4. What can the county do to support local businesses in attracting and retaining good employees?
County commissioners should work in concert with businesses, schools, villages, and cities to define the job skill requirements of local industries. With job skills identified, curriculum programs should be put into place in schools to train students to fill the jobs. Commissioners should remember that these programs are not limited to new students but also to people reentering the workforce or exploring a new career path. I believe County officials need to become more proactive vocally in support of these challenges. In many instances, local municipalities have taken the lead in supporting businesses but they could use the commissioners’ support.
5. What specific strengths will you bring to the board of commissioners?
The most significant strengths that I bring to county commission is my business, government, and, educational experience. I spent over 40 years working for Fortune 500 companies solving problems for my company and their customers. I had profit and loss responsibility for each business unit. I will bring a business mindset to the Auglaize County Commission. The current makeup of the Auglaize County Commissioners does not include any member with business experience. I know business, and I know how to speak to business people! Also, I have returned the city of St. Marys to financial stability and rebuilt our utilities into some of the finest in the area while maintaining competitive utility rates. I hold bachelor and master of business administration degrees.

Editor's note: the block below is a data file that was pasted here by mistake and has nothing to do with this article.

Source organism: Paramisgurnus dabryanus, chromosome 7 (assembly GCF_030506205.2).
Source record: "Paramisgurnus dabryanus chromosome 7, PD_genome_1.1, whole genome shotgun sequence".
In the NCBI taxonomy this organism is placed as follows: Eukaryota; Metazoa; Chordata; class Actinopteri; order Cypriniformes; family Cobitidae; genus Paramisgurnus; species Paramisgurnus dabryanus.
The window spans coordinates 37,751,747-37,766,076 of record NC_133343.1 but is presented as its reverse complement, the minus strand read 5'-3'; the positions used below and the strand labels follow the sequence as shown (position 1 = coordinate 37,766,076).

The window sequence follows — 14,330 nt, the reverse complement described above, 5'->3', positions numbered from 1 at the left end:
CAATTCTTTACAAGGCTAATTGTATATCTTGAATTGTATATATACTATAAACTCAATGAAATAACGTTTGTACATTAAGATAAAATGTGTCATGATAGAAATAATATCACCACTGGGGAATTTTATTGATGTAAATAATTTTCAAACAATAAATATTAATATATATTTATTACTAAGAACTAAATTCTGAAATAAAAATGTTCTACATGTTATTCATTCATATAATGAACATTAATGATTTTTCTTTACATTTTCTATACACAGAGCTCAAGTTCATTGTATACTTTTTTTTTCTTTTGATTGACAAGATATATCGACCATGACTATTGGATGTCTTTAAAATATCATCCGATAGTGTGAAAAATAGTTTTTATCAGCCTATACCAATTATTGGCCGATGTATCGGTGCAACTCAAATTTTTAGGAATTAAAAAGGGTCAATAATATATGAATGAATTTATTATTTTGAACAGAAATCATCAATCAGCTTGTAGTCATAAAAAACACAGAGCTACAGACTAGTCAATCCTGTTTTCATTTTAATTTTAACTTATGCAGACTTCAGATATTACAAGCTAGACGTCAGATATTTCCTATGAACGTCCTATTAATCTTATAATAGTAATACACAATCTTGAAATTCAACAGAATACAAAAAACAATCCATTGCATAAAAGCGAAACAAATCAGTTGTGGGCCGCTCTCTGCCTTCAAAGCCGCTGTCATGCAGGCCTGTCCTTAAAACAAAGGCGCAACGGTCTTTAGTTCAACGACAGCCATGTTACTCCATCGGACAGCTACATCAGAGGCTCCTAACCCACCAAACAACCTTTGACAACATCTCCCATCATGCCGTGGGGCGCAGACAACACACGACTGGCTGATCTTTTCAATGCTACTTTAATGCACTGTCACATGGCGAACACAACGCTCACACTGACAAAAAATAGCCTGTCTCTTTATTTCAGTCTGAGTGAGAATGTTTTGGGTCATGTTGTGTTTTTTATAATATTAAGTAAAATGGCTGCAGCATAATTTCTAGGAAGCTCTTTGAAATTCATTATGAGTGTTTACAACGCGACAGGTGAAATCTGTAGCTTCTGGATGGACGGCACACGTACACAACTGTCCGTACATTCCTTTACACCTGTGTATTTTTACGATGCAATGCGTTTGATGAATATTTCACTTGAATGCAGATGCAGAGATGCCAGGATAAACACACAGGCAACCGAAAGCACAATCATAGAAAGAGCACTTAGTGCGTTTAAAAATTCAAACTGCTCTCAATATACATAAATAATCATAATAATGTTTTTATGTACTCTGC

6. What is the biggest challenge facing the county and how would you like to see it met?
• Attracting and keeping employees to fill vacant jobs is the most pressing need at Auglaize County employers. Many of the reasons for attracting and maintaining employees have been discussed when I answered previous questions.
• The second challenge is to provide housing for people who fill those vacant jobs. Auglaize County has a housing shortage, and it must be addressed. Developers are not developing land, banks are not lending money, land for development is not available, and builders are not building spec homes. As mayor of the city of St. Marys, my administration has been ahead of the county to provide housing.
• Financial management will always be a challenge because interest rates are low and the state of Ohio continues to divert local dollars so that they can balance their budget. We must do more with less.
• The opioid epidemic is a plague on our nation, and Auglaize County is not immune. As I previously mentioned we must address the epidemic by supporting help centers, providing Narcan to law enforcement, providing additional money and officers to law enforcement, and joining lawsuits against opioid drug manufactures.
• Protecting home rule from state of Ohio intrusions. The state has recently enacted several pieces legislation which takes away local authority and transfers that authority the state. We must work with state and federal legislators to curb this transfer of power.
Reach the writer at 937-538-4824.